The International Furniture Market opens in 7 million square feet of buildings this weekend, with soft openings beginning tomorrow in the Antique and Design Center in Historic Market Square.  Our 600 square feet is a spec in the sea, but a most exciting one.  I have had fun setting up some eye catching vignettes!  Here are a few teasers and I will provide much more as the show, lectures and parties begin!

Center View

A Pile of Bamboo!

Flying Chairs

A Stack of Garden Tables and Copper

All Marked as SPAM

Monday, August 19th, 2013

Just so you know, all comments sent to this blog are left unopened and marked as spam.


For friends and clients who enjoy following, if you have a question you know how to reach us!  And you know we are ready to help in any way we can!!


David and Elizabeth

Authenticating English and Continental Furniture Seminar

Monday, July 29th, 2013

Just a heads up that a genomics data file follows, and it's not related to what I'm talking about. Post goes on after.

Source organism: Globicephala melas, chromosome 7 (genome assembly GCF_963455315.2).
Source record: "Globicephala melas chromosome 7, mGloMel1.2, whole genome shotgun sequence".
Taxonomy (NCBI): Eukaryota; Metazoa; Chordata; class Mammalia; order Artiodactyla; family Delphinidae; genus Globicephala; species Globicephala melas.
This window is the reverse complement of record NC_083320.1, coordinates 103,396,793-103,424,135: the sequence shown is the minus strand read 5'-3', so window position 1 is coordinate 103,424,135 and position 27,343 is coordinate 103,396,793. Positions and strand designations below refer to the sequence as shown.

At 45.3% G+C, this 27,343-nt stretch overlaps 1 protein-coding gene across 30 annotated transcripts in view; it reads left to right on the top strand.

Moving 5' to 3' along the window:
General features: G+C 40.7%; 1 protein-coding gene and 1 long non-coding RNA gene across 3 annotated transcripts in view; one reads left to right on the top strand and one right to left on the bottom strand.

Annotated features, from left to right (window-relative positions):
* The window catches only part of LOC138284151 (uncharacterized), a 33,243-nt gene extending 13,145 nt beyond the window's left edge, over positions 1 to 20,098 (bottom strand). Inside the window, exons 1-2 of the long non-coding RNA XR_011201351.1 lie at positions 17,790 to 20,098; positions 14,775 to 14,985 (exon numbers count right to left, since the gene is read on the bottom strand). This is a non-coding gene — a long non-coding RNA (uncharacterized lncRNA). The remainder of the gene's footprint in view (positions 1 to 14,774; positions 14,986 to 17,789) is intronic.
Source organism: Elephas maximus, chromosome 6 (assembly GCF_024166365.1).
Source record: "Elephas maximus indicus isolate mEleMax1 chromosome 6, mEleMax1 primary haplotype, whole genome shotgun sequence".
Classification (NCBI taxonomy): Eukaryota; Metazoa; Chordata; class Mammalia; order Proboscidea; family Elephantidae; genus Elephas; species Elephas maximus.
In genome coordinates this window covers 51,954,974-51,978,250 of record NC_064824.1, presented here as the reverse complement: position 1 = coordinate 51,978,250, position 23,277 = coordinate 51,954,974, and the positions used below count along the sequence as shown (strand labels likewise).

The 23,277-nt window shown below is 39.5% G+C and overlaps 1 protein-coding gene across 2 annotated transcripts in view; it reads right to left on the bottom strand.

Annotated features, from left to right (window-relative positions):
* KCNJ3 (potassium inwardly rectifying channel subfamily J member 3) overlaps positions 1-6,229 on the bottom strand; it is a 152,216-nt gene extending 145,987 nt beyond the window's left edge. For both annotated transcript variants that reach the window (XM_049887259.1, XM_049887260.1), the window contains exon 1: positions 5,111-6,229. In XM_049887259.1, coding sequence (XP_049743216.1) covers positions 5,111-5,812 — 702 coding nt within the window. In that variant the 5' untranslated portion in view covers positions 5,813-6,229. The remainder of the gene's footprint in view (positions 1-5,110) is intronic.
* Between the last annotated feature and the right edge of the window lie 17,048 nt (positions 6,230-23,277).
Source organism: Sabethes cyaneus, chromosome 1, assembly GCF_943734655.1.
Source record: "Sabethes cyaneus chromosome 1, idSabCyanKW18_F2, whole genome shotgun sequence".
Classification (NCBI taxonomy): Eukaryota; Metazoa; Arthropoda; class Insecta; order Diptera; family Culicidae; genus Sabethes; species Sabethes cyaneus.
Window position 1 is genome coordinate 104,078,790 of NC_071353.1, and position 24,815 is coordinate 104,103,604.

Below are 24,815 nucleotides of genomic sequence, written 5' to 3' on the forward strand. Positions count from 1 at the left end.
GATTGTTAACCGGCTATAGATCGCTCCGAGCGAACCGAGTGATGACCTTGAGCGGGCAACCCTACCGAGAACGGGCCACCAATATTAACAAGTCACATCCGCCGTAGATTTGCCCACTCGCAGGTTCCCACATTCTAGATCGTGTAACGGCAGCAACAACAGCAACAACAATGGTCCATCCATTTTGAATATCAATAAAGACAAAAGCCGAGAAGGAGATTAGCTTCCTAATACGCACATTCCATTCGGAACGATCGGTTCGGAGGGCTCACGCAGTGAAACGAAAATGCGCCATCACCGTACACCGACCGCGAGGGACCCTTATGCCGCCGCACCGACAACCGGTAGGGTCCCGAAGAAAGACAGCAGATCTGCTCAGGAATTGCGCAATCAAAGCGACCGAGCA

After the wonderful two days of learning about American glass, glass making and the history of glass development, it was time for Elizabeth and me to teach.  The first course, Authenticating English and Continental Furniture from 1700 to 1840, was two days of class and hands on small group work.  Then I taught a course for one day on the 19th century with the impact of all of the modern mechanical developments on both the “new” and revival styles.  Finally Elizabeth and I taught a one day course as an intensive seminar studying 30 pieces as viewed through our eyes–why we view it as meritorious from style through construction to authentication–particularly fun as we again divided the group, this time in two parts, so that each group heard about all 30 pieces from each of us.